Sarah Steiner is a librarian. But instead of cataloging presidential biographies and cheeky children’s books, she curates tools.
The quirky blonde is the driving force behind Denver Tool Library (DTL), which opened its garage doors at 555 Santa Fe Drive on April 4 after months of putting its own inventory to use in the barn-raising stage of the operation. The volunteer-renovated 1,000-square-foot space is now filled to the brim with 1,409 wrenches, clamps, drills, shovels, handheld and electric saws, and bike tools—a craftsman’s cloud nine. And they’re all available for rent to Denverites.
The establishment is Colorado’s latest in the slew of tool lenders that have emerged across the state (including shops in Boulder and Fremont County) and throughout North America. The premise of a tool library is simple: to make tools accessible to city dwellers with limited revenue and/or space to dedicate to things like table saws and drills.
When Steiner heard about the Halifax Tool Library, which opened in Nova Scotia, Canada, in 2014, she thought a maker-happy city like Denver could use a similar organization. She asked the universe for a sign and received exactly that: “Ten minutes later, we’re driving down Kalamath and we see something in the middle of the road. We pull over the car and run out into the middle of the road, and it’s this pair of bolt cutters,” Steiner says, gesturing to a bright yellow pair that hang above DTL’s front desk.
Whether miracle or coincidence, the serendipitous occurrence led to a successful IndieGoGo campaign, through which the organization raised $22,976 this past December. DTL began construction on its space in January, and with the help of a rotating team of faithful volunteers, it announced a soft opening this month. There was no shortage of public support, as evidenced by the 1,271 handheld tools donated by Tactix (a local product designer for the company came up with the idea to arrange a partnership), a bike station courtesy of Velowood Cyclery, and numerous donations by community members.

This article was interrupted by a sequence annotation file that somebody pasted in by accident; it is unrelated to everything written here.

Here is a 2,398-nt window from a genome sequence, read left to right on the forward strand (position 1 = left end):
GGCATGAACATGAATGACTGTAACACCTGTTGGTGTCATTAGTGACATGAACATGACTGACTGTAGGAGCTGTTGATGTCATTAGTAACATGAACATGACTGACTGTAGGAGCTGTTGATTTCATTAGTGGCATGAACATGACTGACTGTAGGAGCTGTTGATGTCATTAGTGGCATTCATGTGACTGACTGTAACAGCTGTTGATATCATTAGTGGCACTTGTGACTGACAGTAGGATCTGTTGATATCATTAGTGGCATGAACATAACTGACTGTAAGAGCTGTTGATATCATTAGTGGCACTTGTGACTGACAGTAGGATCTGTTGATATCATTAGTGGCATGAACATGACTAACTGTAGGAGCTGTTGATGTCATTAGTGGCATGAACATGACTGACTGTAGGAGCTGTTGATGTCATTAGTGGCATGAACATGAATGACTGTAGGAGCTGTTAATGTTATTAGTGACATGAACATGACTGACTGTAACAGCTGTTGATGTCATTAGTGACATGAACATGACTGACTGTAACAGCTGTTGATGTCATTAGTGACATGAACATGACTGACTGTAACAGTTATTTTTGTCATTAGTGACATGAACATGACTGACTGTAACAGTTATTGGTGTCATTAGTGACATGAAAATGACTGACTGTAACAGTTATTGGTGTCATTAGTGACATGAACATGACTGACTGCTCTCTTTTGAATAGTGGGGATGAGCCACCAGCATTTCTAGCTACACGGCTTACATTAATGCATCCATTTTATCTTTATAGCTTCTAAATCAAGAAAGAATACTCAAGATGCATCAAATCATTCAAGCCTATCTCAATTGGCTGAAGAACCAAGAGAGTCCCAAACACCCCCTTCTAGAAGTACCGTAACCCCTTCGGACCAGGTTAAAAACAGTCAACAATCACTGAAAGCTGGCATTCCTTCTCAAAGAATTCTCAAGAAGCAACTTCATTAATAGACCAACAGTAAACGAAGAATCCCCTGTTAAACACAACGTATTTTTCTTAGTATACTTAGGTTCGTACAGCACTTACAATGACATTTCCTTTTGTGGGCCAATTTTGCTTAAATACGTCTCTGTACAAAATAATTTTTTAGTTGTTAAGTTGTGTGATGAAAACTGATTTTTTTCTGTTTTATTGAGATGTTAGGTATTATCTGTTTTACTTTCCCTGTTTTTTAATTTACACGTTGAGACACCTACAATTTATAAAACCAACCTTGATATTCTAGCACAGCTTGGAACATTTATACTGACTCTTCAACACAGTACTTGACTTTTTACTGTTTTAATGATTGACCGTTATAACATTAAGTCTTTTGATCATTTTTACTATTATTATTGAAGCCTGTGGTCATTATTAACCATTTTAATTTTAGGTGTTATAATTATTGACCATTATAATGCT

DTL’s model encourages this kind of public participation by combining the best practices of a multitude of new and old tool libraries, including the Halifax Tool Library and the Toronto Tool Library.
“We’re going to have a nonprofit arm so that people can make tax-deductible donations, and we’re also going to have a co-op arm because we want the members to be involved and have a sense of ownership,” Steiner says.
Denverites can begin borrowing tools by purchasing an $80 yearly membership—300 people have signed up already. And your money goes even further than fixing that loose step or refinishing a beat-up table you scored on Craigslist: It also offers you the chance to get involved in DTL’s in-the-works programming, including First Friday gatherings and concerts, sustainability workshops with the Denver Permaculture Guild, educational sessions from Denver Public Library, and a grand opening party on June 5.
“I’m nuts about the community aspect of this place,” Steiner says. “It’s a good opportunity for connection. A lot of the time when you’re making something with your hands, you need help. You need extra hands, and I like everybody getting together to make something happen.”
Although DTL is still awaiting insurance approval that will allow members to work on projects and use tools on-site, Steiner has already seen the collaborative potential in action as DIYers seek advice on how to approach their home endeavors—from your run-of-the-mill baseboard slicing to using a giant drill to inject poison into a rogue tree stump.
The Denver Tool Library is open Tuesdays and Thursdays from 3 p.m. to 7 p.m. and Saturdays and Sundays from 10 a.m. to 2 p.m. Borrowed tools are due for return after two business days. Have an extra tool or two in your garage? Visit DTL’s wish list to see what they’re still looking for.